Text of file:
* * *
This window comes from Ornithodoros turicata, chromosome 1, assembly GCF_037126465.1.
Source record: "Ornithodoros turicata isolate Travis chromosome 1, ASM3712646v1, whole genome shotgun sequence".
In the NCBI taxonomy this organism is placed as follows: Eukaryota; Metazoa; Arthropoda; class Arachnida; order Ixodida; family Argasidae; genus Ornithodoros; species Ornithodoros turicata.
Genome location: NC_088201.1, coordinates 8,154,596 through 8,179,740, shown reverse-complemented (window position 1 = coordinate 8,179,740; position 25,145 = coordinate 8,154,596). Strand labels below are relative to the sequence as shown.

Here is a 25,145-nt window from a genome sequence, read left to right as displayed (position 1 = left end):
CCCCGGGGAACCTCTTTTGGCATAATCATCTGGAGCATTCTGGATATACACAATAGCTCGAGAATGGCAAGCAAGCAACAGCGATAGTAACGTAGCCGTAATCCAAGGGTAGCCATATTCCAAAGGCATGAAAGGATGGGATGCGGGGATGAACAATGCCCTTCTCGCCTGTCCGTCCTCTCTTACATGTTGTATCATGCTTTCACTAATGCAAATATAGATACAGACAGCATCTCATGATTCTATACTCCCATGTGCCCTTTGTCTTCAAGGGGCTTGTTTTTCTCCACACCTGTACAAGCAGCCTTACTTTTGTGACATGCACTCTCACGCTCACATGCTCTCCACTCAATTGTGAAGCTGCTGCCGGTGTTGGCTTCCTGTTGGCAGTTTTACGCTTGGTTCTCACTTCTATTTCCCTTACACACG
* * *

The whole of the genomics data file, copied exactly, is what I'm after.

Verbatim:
This window comes from Ornithodoros turicata, chromosome 1, assembly GCF_037126465.1.
Source record: "Ornithodoros turicata isolate Travis chromosome 1, ASM3712646v1, whole genome shotgun sequence".
In the NCBI taxonomy this organism is placed as follows: Eukaryota; Metazoa; Arthropoda; class Arachnida; order Ixodida; family Argasidae; genus Ornithodoros; species Ornithodoros turicata.
Genome location: NC_088201.1, coordinates 8,154,596 through 8,179,740, shown reverse-complemented (window position 1 = coordinate 8,179,740; position 25,145 = coordinate 8,154,596). Strand labels below are relative to the sequence as shown.

Here is a 25,145-nt window from a genome sequence, read left to right as displayed (position 1 = left end):
CCCCGGGGAACCTCTTTTGGCATAATCATCTGGAGCATTCTGGATATACACAATAGCTCGAGAATGGCAAGCAAGCAACAGCGATAGTAACGTAGCCGTAATCCAAGGGTAGCCATATTCCAAAGGCATGAAAGGATGGGATGCGGGGATGAACAATGCCCTTCTCGCCTGTCCGTCCTCTCTTACATGTTGTATCATGCTTTCACTAATGCAAATATAGATACAGACAGCATCTCATGATTCTATACTCCCATGTGCCCTTTGTCTTCAAGGGGCTTGTTTTTCTCCACACCTGTACAAGCAGCCTTACTTTTGTGACATGCACTCTCACGCTCACATGCTCTCCACTCAATTGTGAAGCTGCTGCCGGTGTTGGCTTCCTGTTGGCAGTTTTACGCTTGGTTCTCACTTCTATTTCCCTTACACACG